(Editor’s warning: the photos at the end of the piece are graphic and disturbing. This editor will leave a space between the end of the story and the photos, so readers can exit and avoid looking at them.)
A sign went up on the Promenade on December 18 that caught national attention “Santa Monica Is Not Safe – Crime, Depravity, Outdoor Mental Asylum.”
Circling the News visited Santa Monica on January 6 at noon to walk the streets and see the situation first-hand.
The Santa Monica Third Street Promenade used to be a place to take out-of-town visitors, now it is not recommended.
There are two issues for visitors. The first is the parking structures. Elevators are out-of-service or have homeless sleeping in them. One of the elevators in Parking Building 5, nearest the mall, had a fire almost a year ago, but now neither elevator is working.
Lack of elevators in five and six story structures means there are no ADA accommodations. Additionally, the electrical outlets are being used by the homeless for phone charging.
The second and perhaps most troubling issue are the disheveled and mentally ill that roam the streets – and the way they are ignored, as if people lying on the street are simply street furniture.
In front of an empty store front in the 1300 block of Abercrombie & Fitch, a man was masturbating as he was lying on the sidewalk. As soon as he finished, he folded his hands and . . .and continued to lie on street.
Graffiti was evident, including swastikas on several lamp poles. The Abercrombie and Fitch sign had been tampered with. On the 1400 block mailboxes that led to upstairs apartments had been opened.
CTN witnessed a drug deal at the corner of Broadway and Fifth Street. Further up the street, across from REI, human feces and toilet paper were next to a building.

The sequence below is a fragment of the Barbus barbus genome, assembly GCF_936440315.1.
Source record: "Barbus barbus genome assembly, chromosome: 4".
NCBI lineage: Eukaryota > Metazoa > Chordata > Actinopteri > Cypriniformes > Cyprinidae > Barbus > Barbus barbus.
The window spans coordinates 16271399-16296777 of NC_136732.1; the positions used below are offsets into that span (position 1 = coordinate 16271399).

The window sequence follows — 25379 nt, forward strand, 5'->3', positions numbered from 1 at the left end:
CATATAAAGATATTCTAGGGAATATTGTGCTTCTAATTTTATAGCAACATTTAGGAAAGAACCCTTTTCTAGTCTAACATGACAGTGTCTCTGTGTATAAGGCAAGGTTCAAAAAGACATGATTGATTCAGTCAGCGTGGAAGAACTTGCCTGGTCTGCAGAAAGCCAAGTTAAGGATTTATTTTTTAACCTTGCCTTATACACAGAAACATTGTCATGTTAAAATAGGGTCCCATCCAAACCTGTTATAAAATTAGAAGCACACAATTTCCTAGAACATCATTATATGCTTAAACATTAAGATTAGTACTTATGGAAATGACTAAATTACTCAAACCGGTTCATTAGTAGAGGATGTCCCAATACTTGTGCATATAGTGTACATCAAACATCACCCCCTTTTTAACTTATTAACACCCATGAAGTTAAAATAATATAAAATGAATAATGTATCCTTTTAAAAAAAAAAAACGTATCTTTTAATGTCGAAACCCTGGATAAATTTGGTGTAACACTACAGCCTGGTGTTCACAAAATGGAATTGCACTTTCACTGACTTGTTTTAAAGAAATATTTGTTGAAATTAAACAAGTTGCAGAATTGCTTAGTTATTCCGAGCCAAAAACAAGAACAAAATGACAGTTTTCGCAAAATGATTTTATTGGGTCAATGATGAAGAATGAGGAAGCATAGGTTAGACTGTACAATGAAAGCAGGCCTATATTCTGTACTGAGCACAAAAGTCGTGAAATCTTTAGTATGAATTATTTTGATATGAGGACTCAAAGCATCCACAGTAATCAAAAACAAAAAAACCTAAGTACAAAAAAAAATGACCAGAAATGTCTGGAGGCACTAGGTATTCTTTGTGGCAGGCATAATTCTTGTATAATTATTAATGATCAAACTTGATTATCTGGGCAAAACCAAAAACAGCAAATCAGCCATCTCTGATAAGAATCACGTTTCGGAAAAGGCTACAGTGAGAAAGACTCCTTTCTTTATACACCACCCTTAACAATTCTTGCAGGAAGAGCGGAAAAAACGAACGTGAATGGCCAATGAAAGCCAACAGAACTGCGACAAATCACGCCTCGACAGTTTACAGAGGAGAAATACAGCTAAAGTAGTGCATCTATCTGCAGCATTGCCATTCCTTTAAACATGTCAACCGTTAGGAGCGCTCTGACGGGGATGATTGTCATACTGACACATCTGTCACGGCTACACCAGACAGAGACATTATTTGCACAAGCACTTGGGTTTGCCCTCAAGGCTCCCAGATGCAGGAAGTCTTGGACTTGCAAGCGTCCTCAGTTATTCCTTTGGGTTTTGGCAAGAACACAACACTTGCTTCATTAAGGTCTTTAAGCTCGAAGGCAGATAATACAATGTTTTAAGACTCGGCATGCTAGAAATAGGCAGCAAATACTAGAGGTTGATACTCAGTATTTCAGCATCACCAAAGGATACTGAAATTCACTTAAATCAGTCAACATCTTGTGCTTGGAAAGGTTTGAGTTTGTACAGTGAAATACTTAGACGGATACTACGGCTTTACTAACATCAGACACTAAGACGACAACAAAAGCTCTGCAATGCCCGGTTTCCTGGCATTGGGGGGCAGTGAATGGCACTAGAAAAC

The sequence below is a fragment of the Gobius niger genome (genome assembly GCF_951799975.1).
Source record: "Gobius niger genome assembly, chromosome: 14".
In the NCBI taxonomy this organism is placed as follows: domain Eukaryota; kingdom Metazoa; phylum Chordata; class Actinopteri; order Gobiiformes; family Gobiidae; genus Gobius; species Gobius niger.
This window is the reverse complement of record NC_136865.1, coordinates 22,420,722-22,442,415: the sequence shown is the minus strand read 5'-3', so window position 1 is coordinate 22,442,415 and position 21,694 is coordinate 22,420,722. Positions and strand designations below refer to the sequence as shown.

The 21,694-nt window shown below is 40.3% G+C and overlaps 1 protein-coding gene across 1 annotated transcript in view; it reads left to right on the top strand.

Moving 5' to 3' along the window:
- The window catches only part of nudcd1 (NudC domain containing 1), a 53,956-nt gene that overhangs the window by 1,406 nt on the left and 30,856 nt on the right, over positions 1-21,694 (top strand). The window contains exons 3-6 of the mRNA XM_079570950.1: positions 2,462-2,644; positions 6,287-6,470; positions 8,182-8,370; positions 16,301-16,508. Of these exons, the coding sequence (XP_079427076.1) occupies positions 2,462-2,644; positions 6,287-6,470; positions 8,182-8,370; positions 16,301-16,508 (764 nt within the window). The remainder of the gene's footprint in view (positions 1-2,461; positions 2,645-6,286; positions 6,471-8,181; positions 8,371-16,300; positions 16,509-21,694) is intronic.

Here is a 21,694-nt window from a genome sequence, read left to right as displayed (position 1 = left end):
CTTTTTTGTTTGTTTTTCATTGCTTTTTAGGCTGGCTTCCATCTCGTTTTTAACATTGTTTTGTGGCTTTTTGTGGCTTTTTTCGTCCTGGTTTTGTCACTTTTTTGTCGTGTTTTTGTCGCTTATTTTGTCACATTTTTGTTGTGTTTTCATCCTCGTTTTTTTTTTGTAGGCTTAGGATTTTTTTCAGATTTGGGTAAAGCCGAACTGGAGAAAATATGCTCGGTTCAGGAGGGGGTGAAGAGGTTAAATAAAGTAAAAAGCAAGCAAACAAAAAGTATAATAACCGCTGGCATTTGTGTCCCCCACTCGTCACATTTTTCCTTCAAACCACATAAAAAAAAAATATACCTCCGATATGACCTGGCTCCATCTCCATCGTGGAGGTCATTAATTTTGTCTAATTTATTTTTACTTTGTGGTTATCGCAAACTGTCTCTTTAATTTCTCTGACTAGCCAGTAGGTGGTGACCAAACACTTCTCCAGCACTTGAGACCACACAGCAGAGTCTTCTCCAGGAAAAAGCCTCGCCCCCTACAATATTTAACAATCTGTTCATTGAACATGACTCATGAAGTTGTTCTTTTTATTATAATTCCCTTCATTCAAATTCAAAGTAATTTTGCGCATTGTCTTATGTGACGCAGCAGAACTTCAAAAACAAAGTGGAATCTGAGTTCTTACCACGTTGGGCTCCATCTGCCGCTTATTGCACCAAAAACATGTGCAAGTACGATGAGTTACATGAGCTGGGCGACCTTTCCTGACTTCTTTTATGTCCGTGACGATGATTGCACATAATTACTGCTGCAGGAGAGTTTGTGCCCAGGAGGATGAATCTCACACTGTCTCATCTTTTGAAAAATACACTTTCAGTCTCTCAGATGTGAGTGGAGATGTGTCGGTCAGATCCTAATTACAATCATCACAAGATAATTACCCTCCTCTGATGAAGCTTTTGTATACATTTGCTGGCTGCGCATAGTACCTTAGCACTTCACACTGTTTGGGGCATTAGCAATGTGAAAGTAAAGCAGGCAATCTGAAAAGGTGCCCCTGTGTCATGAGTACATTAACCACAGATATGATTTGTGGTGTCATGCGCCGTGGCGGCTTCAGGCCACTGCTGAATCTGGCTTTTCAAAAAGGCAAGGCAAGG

Promenade fountains have become bathing and laundry sites for many homeless.
Now there is a 47.5% vacancy rate on the Promenade, and 39% vacancy in the overall Downtown Santa Monica area (this does not include office space vacancies). If one excludes pop-up businesses, the true vacancy is closer to 55 %.
In the Santa Monica Place Mall, located at the base of the Promenade, store front after store front is empty. At one time Macy’s, then Bloomingdales, anchored the large space on the ground floor, now it is empty (visit: https://www.santamonicaplace.com/Map#/).
CTN asked Santa Monica residents where they did holiday shopping and was told they went to Century City, which was “really nice, safe and had a nice combination of expensive and affordable stores.”
Gap, which used to be on the corner of Santa Monica and Promenade, suffered from looting during the 2020 riots. A resident said there were two fires within the store and that “no one was killed,” but said that police were asked to stand down, while rioters destroyed the building.
On Friday, there were four guards at the Promenade’s Apple Store. According to one source, the Adidas store on the Promenade has had its window smashed in April and November. The Footlocker has had its windows smashed four times in the last 16 months.
But, the most recent trend, instead of “smash and grab” is “walk in and grab.”
CTN was told those crimes are not always reported to police because landlords feel nothing will be done to the perpetrators and because tenants think it is bad for business if tourists know. Store’s insurance rates go up.
Although total residents have increased in Santa Monica, 75,000 (2019) to 94,000 (2022), the number of police officers has declined from 230 (2019) to 175 (2022). Santa Monica Police Chief Ramon Batista has said a necessary number for the city would be 250.
At the Santa Monica Place mall, at the foot of the Promenade, three weeks ago on a Saturday morning, criminals drove a vehicle through a Louis Vuitton window, grabbed merchandise and drove out.
Now fencing has been installed nightly around the perimeter of the mall.
A Santa Monica resident said so many stores have left the Promenade, “because the landlords want to much for rent.”
Asking a Santa Monica landlord why so many stores have left, he responded “they [city government] gave up on Santa Monica.”
In its heyday, Promenade rents were comparable to Rodeo Drive.
That means that some of the store fronts have been filled with “pop-ups.” Those tenants are on a month-to-month basis. The rent is often about 10 percent of the sales, plus some share of triple net (the tenant pays the property tax, insurance and trash.)